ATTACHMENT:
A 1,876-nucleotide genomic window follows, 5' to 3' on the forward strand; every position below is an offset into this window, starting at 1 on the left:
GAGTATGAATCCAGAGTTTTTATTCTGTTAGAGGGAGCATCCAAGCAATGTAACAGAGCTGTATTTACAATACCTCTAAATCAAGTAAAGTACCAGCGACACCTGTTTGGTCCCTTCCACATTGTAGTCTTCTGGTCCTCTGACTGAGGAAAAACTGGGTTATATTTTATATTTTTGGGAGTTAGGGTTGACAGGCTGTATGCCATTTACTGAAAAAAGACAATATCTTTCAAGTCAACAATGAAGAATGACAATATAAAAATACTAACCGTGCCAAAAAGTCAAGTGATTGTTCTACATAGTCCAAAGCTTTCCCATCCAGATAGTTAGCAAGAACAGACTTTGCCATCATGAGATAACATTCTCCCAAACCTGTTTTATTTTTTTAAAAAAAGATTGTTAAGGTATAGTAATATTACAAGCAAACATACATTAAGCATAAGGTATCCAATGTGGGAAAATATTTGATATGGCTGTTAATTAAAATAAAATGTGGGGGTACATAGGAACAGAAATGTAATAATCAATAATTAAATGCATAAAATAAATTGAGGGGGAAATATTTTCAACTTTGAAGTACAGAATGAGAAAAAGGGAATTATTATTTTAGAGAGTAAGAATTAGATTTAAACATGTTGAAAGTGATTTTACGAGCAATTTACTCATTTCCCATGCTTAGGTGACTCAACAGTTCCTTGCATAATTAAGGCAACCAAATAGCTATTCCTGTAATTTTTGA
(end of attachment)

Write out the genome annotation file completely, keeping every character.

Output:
A 1,876-nucleotide genomic window follows, 5' to 3' on the forward strand; every position below is an offset into this window, starting at 1 on the left:
GAGTATGAATCCAGAGTTTTTATTCTGTTAGAGGGAGCATCCAAGCAATGTAACAGAGCTGTATTTACAATACCTCTAAATCAAGTAAAGTACCAGCGACACCTGTTTGGTCCCTTCCACATTGTAGTCTTCTGGTCCTCTGACTGAGGAAAAACTGGGTTATATTTTATATTTTTGGGAGTTAGGGTTGACAGGCTGTATGCCATTTACTGAAAAAAGACAATATCTTTCAAGTCAACAATGAAGAATGACAATATAAAAATACTAACCGTGCCAAAAAGTCAAGTGATTGTTCTACATAGTCCAAAGCTTTCCCATCCAGATAGTTAGCAAGAACAGACTTTGCCATCATGAGATAACATTCTCCCAAACCTGTTTTATTTTTTTAAAAAAAGATTGTTAAGGTATAGTAATATTACAAGCAAACATACATTAAGCATAAGGTATCCAATGTGGGAAAATATTTGATATGGCTGTTAATTAAAATAAAATGTGGGGGTACATAGGAACAGAAATGTAATAATCAATAATTAAATGCATAAAATAAATTGAGGGGGAAATATTTTCAACTTTGAAGTACAGAATGAGAAAAAGGGAATTATTATTTTAGAGAGTAAGAATTAGATTTAAACATGTTGAAAGTGATTTTACGAGCAATTTACTCATTTCCCATGCTTAGGTGACTCAACAGTTCCTTGCATAATTAAGGCAACCAAATAGCTATTCCTGTAATTTTTGA